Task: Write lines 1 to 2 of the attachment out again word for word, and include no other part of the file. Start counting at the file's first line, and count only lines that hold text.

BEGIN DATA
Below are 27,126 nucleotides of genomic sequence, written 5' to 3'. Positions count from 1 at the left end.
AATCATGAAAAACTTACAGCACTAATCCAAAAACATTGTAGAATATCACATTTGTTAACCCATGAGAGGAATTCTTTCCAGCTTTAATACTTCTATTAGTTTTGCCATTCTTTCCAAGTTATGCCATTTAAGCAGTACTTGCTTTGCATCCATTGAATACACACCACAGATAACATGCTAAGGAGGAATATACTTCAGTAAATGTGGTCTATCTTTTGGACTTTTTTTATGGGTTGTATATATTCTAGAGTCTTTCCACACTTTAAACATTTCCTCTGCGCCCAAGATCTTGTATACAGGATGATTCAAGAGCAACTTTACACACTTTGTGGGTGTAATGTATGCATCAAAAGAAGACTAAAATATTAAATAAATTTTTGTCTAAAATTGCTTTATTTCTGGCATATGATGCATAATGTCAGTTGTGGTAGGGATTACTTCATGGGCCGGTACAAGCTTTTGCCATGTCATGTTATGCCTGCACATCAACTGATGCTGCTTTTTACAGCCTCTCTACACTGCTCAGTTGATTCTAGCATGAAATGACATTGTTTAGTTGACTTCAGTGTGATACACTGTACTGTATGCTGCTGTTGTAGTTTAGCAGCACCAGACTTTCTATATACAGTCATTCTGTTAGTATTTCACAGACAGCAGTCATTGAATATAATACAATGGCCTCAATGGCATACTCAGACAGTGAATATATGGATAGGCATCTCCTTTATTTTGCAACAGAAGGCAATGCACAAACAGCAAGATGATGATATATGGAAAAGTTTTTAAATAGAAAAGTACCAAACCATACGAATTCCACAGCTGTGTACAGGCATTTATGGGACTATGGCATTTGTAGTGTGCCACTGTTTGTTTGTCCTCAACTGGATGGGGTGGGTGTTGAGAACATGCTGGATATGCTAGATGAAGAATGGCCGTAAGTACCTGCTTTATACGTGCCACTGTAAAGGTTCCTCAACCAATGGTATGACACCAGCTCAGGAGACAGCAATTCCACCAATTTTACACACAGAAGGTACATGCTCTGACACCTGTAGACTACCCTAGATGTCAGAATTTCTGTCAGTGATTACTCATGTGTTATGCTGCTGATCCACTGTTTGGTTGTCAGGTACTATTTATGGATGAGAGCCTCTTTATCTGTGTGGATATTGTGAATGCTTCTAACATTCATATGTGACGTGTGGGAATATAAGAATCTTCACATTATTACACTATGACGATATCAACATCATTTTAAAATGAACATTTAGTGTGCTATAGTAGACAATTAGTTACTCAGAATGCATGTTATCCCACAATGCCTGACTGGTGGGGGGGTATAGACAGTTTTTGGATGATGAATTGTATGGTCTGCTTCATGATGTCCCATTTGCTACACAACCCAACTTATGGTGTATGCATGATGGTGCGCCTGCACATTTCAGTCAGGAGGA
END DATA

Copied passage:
Below are 27,126 nucleotides of genomic sequence, written 5' to 3'. Positions count from 1 at the left end.
AATCATGAAAAACTTACAGCACTAATCCAAAAACATTGTAGAATATCACATTTGTTAACCCATGAGAGGAATTCTTTCCAGCTTTAATACTTCTATTAGTTTTGCCATTCTTTCCAAGTTATGCCATTTAAGCAGTACTTGCTTTGCATCCATTGAATACACACCACAGATAACATGCTAAGGAGGAATATACTTCAGTAAATGTGGTCTATCTTTTGGACTTTTTTTATGGGTTGTATATATTCTAGAGTCTTTCCACACTTTAAACATTTCCTCTGCGCCCAAGATCTTGTATACAGGATGATTCAAGAGCAACTTTACACACTTTGTGGGTGTAATGTATGCATCAAAAGAAGACTAAAATATTAAATAAATTTTTGTCTAAAATTGCTTTATTTCTGGCATATGATGCATAATGTCAGTTGTGGTAGGGATTACTTCATGGGCCGGTACAAGCTTTTGCCATGTCATGTTATGCCTGCACATCAACTGATGCTGCTTTTTACAGCCTCTCTACACTGCTCAGTTGATTCTAGCATGAAATGACATTGTTTAGTTGACTTCAGTGTGATACACTGTACTGTATGCTGCTGTTGTAGTTTAGCAGCACCAGACTTTCTATATACAGTCATTCTGTTAGTATTTCACAGACAGCAGTCATTGAATATAATACAATGGCCTCAATGGCATACTCAGACAGTGAATATATGGATAGGCATCTCCTTTATTTTGCAACAGAAGGCAATGCACAAACAGCAAGATGATGATATATGGAAAAGTTTTTAAATAGAAAAGTACCAAACCATACGAATTCCACAGCTGTGTACAGGCATTTATGGGACTATGGCATTTGTAGTGTGCCACTGTTTGTTTGTCCTCAACTGGATGGGGTGGGTGTTGAGAACATGCTGGATATGCTAGATGAAGAATGGCCGTAAGTACCTGCTTTATACGTGCCACTGTAAAGGTTCCTCAACCAATGGTATGACACCAGCTCAGGAGACAGCAATTCCACCAATTTTACACACAGAAGGTACATGCTCTGACACCTGTAGACTACCCTAGATGTCAGAATTTCTGTCAGTGATTACTCATGTGTTATGCTGCTGATCCACTGTTTGGTTGTCAGGTACTATTTATGGATGAGAGCCTCTTTATCTGTGTGGATATTGTGAATGCTTCTAACATTCATATGTGACGTGTGGGAATATAAGAATCTTCACATTATTACACTATGACGATATCAACATCATTTTAAAATGAACATTTAGTGTGCTATAGTAGACAATTAGTTACTCAGAATGCATGTTATCCCACAATGCCTGACTGGTGGGGGGGTATAGACAGTTTTTGGATGATGAATTGTATGGTCTGCTTCATGATGTCCCATTTGCTACACAACCCAACTTATGGTGTATGCATGATGGTGCGCCTGCACATTTCAGTCAGGAGGA